'I wanted more adventure than a normal 9-5 job'

Rosie Hill shares her experience of being a Met Office Operational Meteorologist at an RAF helicopter base.

What is your background, and why did you join the Met Office?
My journey into weather forecasting began when I was young. I had a keen interest in sailing where analysing weather models and studying the clouds was all part of the sport! So, it felt natural for me to follow this passion academically by starting an undergraduate degree in physical geography in 2017. As I pursued various career avenues while at university, I undertook two weeks of work shadowing at NATS, the provider of air traffic control services. During this time, I had my first experience of the air industry and was particularly interested in the impact weather had on aviation. 

In 2021 I completed a master’s degree in applied meteorology at the University of Reading, a course with close ties to the Met Office. Within a few weeks of handing in my dissertation, I started the Operational Meteorologist Forecasting Course (OMFC) with the Met Office, as a direct entrant into the Mobile Met Unit (MMU). This Unit is sponsored by the RAF and provides critical meteorological services in support of defence operations and exercises in the UK and around the world. 

Being part of the Mobile Met Unit gives me a sense of purpose and achievement in everything I do.
Rosie Hill, Operational Meteorologist

What is your day-to-day role?
I work full-time at RAF Odiham, alongside the operational Chinook helicopter squadrons . My responsibilities include data analysis, briefings, designing cross sections, issuing weather warnings and undertaking weather observations. From the Met Office base, I liaise with anyone onsite, including aircrew and operations. I also send detailed information to air traffic control about the current weather conditions. This includes wind speed, direction, cloud base, visibility and pressure information, which is all critical to flight safety. My favourite days are those when I’m assisting others by answering their questions, sending information to aid their exercise planning, or helping to prepare pilots for their meteorology exam!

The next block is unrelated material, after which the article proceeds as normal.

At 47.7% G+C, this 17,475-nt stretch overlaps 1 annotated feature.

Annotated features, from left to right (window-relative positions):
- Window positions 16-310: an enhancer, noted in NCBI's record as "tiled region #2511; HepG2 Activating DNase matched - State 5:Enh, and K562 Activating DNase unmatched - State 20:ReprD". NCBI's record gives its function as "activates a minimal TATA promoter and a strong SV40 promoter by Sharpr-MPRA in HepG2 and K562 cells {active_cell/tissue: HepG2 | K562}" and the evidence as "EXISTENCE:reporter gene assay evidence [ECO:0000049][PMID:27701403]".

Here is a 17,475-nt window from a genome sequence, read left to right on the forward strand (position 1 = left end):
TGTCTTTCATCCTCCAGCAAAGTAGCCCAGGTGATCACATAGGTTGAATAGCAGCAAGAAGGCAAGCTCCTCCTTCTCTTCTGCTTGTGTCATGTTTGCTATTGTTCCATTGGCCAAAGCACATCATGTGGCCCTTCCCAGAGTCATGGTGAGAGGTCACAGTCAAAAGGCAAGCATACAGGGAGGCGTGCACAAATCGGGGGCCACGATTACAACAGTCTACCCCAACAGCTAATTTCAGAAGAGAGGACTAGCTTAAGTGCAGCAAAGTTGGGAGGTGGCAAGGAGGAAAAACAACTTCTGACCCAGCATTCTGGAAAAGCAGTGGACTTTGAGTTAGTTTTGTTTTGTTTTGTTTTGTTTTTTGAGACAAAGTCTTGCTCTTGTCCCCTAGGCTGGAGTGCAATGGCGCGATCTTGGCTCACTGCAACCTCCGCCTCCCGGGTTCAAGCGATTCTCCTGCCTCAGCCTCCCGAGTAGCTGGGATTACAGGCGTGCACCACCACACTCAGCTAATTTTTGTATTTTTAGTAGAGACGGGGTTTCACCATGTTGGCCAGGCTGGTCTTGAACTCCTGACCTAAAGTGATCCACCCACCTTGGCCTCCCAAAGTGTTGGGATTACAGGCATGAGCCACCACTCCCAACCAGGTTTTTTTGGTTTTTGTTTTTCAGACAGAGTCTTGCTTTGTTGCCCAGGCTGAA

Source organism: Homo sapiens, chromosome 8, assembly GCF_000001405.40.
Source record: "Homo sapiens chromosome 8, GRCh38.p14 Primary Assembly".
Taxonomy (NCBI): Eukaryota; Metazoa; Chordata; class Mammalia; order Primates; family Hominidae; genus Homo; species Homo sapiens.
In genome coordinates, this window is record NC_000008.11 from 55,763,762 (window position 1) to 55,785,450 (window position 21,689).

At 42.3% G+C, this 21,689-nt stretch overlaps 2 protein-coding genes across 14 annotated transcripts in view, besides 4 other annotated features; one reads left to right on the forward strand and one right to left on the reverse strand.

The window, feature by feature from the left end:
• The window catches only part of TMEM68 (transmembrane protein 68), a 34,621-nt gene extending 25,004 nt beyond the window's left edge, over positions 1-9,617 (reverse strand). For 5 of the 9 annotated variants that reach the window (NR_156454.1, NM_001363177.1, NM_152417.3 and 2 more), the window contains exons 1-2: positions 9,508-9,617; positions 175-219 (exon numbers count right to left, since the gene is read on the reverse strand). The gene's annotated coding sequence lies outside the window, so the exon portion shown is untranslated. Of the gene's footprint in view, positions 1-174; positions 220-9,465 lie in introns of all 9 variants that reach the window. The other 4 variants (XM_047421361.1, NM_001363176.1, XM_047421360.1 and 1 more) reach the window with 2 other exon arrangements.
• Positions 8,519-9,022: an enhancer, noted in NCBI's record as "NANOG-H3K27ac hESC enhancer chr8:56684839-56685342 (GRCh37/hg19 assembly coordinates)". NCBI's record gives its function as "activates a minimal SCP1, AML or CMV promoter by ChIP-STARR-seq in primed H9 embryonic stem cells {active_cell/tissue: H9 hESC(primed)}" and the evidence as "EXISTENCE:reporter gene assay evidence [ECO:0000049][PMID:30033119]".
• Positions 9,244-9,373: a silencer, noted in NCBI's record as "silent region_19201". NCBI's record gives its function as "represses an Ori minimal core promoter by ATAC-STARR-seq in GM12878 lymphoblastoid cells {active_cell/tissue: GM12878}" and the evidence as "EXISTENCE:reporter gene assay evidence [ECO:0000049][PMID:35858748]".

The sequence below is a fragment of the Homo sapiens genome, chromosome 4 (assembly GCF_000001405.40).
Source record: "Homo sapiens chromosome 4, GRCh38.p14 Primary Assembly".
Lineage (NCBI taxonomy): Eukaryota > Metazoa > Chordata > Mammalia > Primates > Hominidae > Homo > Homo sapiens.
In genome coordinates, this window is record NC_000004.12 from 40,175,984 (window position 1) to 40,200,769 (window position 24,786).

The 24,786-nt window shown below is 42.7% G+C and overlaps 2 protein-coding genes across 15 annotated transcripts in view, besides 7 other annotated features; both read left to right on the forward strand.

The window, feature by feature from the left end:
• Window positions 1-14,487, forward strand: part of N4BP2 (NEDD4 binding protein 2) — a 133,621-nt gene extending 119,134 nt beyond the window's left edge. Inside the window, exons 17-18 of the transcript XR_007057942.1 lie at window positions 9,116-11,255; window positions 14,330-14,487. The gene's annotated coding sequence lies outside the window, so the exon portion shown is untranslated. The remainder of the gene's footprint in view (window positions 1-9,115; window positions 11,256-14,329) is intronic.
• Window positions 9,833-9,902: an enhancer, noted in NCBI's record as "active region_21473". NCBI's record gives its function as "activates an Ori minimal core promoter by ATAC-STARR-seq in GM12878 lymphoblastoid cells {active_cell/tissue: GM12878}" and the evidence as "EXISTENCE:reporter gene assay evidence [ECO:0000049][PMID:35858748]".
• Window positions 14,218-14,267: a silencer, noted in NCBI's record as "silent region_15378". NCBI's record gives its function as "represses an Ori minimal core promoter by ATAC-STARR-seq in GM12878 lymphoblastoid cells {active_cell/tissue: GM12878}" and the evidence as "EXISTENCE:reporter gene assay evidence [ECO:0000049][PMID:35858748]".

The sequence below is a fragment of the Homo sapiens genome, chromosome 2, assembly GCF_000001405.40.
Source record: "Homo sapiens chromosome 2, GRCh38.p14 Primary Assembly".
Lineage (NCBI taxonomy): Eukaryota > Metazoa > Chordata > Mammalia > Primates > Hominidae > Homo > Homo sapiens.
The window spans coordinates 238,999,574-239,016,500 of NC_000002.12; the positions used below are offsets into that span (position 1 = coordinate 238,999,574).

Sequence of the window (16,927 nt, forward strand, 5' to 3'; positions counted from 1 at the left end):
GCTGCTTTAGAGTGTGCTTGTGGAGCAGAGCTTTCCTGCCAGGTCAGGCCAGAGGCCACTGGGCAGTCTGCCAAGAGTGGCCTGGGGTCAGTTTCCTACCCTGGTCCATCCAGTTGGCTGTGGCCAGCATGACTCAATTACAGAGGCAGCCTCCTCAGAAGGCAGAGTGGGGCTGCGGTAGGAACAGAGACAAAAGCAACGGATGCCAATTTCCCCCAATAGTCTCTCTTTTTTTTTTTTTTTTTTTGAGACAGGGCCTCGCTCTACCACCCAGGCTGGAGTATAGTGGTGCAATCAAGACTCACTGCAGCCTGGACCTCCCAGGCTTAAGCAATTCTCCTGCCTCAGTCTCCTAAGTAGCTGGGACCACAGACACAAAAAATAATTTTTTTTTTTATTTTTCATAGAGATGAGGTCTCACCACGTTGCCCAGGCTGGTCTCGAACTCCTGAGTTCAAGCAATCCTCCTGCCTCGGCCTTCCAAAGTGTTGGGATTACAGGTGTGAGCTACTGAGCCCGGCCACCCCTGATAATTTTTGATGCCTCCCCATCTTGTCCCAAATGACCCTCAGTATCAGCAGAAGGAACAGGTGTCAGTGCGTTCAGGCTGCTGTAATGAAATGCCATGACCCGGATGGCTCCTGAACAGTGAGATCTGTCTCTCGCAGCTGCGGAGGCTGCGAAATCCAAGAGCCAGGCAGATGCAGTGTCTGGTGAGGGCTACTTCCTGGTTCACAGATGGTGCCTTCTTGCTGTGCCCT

What was your motivation for joining the Mobile Met Unit?
I wanted more adventure then a normal 9-to-5 office job, and I’ve always been keen to push myself out of my comfort zone, learning from exposure to new people and places.  

I had a particular interest in the armed forces from a young age, with several friends and family members serving in the military. The unique experiences offered through the military and opportunities to step up into leadership roles were a real draw to me.  

Joining the MMU has enabled me to develop military skills while progressing my career in meteorology. During my training, I took charge of everything from a rifle on a live firing range to leading a whole operations team. I also had the opportunity to simulate casualty extraction.  

How do you feel about what you do and the difference you're making?
I feel immensely proud. This really hit me in September 2023 when I was stood on the parade square at RAF Cranwell wearing my newly issued officers’ uniform in front of my family to receive an award from Prince Edward, Duke of Edinburgh. He gave me the MacRobert Sword of merit for being the best performing cadet in the Reservist Officer Initial Training. It was probably the greatest moment of my life so far. Being part of the MMU for the RAF gives me a sense of purpose and achievement in everything I do, as I can see the benefits of what we do both home and overseas. 

What other highlights have you had?
Being deployed to Oman early in 2023 was a particular highlight for me. I enjoyed being fully integrated with the squadron and seeing first-hand the value our weather forecasts and advice have on operations and teams. This highlighted to me when I was on board a Voyager aircraft and the pilot called me onto the flight deck to provide vital weather information. Then I was invited to sit in the seat next to the pilot for the landing and watch us fly over sand dunes onto the runway.  

I’ve already had the privilege of meeting and working with incredible people with a variety of backgrounds and experiences. Each person has taught me something new. I cannot wait for the challenges and adventures just over the horizon!  

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